Meeting 17 January 2019

Rant alert: C++ error handling


I think the problem really stems from the places where exceptions don't work well. Otherwise I'd use them all the time. <...> E.g. im working on an app using actors which send messages back and forth. Throwing an exception in the message handler may mean something but it certainly isn't going to automatically make its way back to it's source. [1]

FYI Outcome and std::expected<T, E> have diverged by a fair bit <...>. They are now two differing interpretations of how best to implement exception-less failure handling. There is a third approach proposed for Boost as well, called LEAF. [2]


Game Programmers and the C++ collapse

Game Programmers and the C++ collapse by Alexis Breust

Let's focus on why C++ is slowly digging his own grave.

C++ is too slow to compile.

Rainbow Six: Siege (8 millions C++ LOC) in 3 minutes. That's extremely slow!

Fact is Modern C++ is just growing up so much it will soon collapse under its own mess.

Gamedev C++ coding decisions (in 2014)

Nicholas Fleury, CppCon 2014:

  • No RTTI: you prefer to control the memory details yourself.
  • No exceptions: they are simply slow because of the constraints of unwindable stack at any time.
  • No STL containers: std::vector is slow, and complex template code takes time to compile.
  • No Boost: surely the library is impressive, but it's never a good idea to use it in serious applications.
  • Very small subset of templates: use it at mininum as it increases compile times significantly.

New languages for gamedev:

  • Jai (a better C) by Jonathan Blow (still unreleased)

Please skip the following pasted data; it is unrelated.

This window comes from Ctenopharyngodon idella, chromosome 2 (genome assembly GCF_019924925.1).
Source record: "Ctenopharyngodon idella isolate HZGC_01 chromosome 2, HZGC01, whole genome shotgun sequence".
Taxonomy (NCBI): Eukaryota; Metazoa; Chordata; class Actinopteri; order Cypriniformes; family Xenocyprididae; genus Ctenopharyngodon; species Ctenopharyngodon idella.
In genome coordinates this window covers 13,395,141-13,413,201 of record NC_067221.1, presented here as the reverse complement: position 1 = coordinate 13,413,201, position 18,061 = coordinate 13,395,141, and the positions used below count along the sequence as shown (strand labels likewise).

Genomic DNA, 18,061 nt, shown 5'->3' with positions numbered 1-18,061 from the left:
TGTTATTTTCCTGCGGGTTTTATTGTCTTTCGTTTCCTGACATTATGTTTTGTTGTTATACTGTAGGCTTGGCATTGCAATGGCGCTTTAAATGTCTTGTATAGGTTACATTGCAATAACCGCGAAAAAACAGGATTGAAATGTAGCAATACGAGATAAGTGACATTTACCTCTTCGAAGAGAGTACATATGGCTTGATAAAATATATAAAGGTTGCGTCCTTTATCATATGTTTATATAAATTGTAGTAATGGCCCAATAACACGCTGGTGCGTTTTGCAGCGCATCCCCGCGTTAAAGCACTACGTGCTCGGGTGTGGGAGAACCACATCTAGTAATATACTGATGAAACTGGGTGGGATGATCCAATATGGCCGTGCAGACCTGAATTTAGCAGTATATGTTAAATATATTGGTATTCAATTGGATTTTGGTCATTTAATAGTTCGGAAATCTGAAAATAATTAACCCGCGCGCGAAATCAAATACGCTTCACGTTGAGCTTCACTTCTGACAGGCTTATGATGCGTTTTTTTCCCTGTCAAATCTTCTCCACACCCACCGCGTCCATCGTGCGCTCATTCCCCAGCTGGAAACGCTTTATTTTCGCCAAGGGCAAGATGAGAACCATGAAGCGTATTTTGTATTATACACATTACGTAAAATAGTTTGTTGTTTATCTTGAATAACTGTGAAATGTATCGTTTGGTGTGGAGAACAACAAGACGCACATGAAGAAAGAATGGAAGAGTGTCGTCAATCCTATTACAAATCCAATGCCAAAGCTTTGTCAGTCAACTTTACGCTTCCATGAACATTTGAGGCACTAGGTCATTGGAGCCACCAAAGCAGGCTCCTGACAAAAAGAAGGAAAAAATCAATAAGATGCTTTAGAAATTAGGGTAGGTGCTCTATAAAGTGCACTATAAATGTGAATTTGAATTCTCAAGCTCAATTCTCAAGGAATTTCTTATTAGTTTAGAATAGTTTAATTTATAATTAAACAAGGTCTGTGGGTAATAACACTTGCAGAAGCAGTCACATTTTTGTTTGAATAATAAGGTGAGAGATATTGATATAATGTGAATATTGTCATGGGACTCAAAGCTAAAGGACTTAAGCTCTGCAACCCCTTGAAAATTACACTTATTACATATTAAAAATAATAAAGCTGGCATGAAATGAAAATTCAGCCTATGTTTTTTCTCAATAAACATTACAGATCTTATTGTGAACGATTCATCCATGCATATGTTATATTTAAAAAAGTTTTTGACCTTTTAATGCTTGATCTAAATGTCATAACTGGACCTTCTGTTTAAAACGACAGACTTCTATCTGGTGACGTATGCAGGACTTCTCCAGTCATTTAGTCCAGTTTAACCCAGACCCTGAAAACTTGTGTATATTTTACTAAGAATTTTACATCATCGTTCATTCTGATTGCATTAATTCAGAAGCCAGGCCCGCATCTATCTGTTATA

• Odin (based on Jai)

Orthodox C++ (!)

  • Orthodox C++ by Branimir Karadzic

    Orthodox C++ (sometimes referred as C+) is minimal subset of C++ that improves C, but avoids all unnecessary things from so called Modern C++. It's exactly opposite of what Modern C++ is supposed to be.

Orthodox C++: what should I use?

  • Branimir Karadzic:
    • C-like C++ is good start, if code doesn't require more complexity don't add unnecessary C++ complexities. In general case code should be readable to anyone who is familiar with C language.
    • The design rationale in Orthodox C++ should be "Quite simple, and it is usable. EOF".
    • Don't use exceptions.
    • Don't use RTTI.
    • Don't use C++ runtime wrapper for C runtime includes (<cstdio>, <cmath>, etc.), use C runtime instead (<stdio.h>, <math.h>, etc.)
    • Don't use stream (<iostream>, <stringstream>, etc.), use printf style functions instead.
    • Don't use anything from STL that allocates memory, unless you don't care about memory management.
    • Don't use metaprogramming excessively. Use it in moderation, only where necessary, and where it reduces code complexity.
    • Wary of any features introduced in current standard C++, ideally wait for improvements of those feature in next iteration of standard. Example: constexpr from C++11 became usable in C++14 (Jason Turner)

Orthodox C++: Other efforts

Why I don't spend time with Modern C++ anymore

Returning values in parentheses



The 'S' in IoT stands for 'Security'.